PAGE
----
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Coumarin in cinnamon and cinnamon-based products and risk of liver damage

Date:
May 8, 2013
Source:
American Chemical Society
Summary:
Many kinds of cinnamon, cinnamon-flavored foods, beverages and food supplements in the United States use a form of the spice that contains high levels of a natural substance that may cause liver damage in some sensitive people, scientists are reporting.
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"True," or Ceylon, cinnamon is expensive, so most breads, sticky buns and other products in the United States use dried cassia bark, or cassia cinnamon.
Credit: © Jacek Chabraszewski / Fotolia

Many kinds of cinnamon, cinnamon-flavored foods, beverages and food supplements in the United States use a form of the spice that contains high levels of a natural substance that may cause liver damage in some sensitive people, scientists are reporting. Their study, published in ACS' Journal of Agricultural and Food Chemistry, found similar results as those published in the European Union.

Ikhlas Khan and colleagues explain that cinnamon, which comes from the bark of certain trees, is one of the most important flavoring agents used in foods and beverages. "True," or Ceylon, cinnamon is expensive, so most breads, sticky buns and other products in the United States use dried cassia bark, or cassia cinnamon.

Ceylon cinnamon contains very little coumarin, a naturally occurring substance that has been linked to liver damage in people sensitive to the substance. However, cassia cinnamon can contain larger amounts. Khan's team decided to check on the coumarin content of a wide variety of food products.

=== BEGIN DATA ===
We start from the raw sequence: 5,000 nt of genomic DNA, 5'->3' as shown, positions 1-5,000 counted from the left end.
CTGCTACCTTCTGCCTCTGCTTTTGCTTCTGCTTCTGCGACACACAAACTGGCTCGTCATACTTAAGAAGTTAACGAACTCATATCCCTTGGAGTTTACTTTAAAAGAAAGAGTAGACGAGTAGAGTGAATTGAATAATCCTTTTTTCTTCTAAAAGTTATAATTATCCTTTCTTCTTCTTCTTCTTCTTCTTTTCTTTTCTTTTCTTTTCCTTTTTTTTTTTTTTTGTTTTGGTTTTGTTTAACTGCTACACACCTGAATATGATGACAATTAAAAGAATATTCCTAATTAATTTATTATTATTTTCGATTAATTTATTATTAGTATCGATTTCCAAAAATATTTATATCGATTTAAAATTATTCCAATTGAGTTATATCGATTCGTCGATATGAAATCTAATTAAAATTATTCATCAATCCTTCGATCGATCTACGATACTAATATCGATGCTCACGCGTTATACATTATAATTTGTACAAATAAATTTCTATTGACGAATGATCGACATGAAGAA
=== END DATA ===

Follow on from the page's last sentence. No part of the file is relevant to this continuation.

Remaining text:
"As found in this study, coumarin was present, sometimes in substantial amounts, in cinnamon-based food supplements and cinnamon-flavored foods," they say.


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The above post is reprinted from materials provided by American Chemical Society. Note: Materials may be edited for content and length.


Journal Reference:

  1. Yan-Hong Wang, Bharathi Avula, N. P. Dhammika Nanayakkara, Jianping Zhao, Ikhlas A. Khan. Cassia Cinnamon as a Source of Coumarin in Cinnamon-Flavored Food and Food Supplements in the United States. Journal of Agricultural and Food Chemistry, 2013; 61 (18): 4470 DOI: 10.1021/jf4005862

Cite This Page:

American Chemical Society. "Coumarin in cinnamon and cinnamon-based products and risk of liver damage." ScienceDaily. ScienceDaily, 8 May 2013. <www.sciencedaily.com/releases/2013/05/130508123127.htm>.
American Chemical Society. (2013, May 8). Coumarin in cinnamon and cinnamon-based products and risk of liver damage. ScienceDaily. Retrieved September 4, 2015 from www.sciencedaily.com/releases/2013/05/130508123127.htm
American Chemical Society. "Coumarin in cinnamon and cinnamon-based products and risk of liver damage." ScienceDaily. www.sciencedaily.com/releases/2013/05/130508123127.htm (accessed September 4, 2015).

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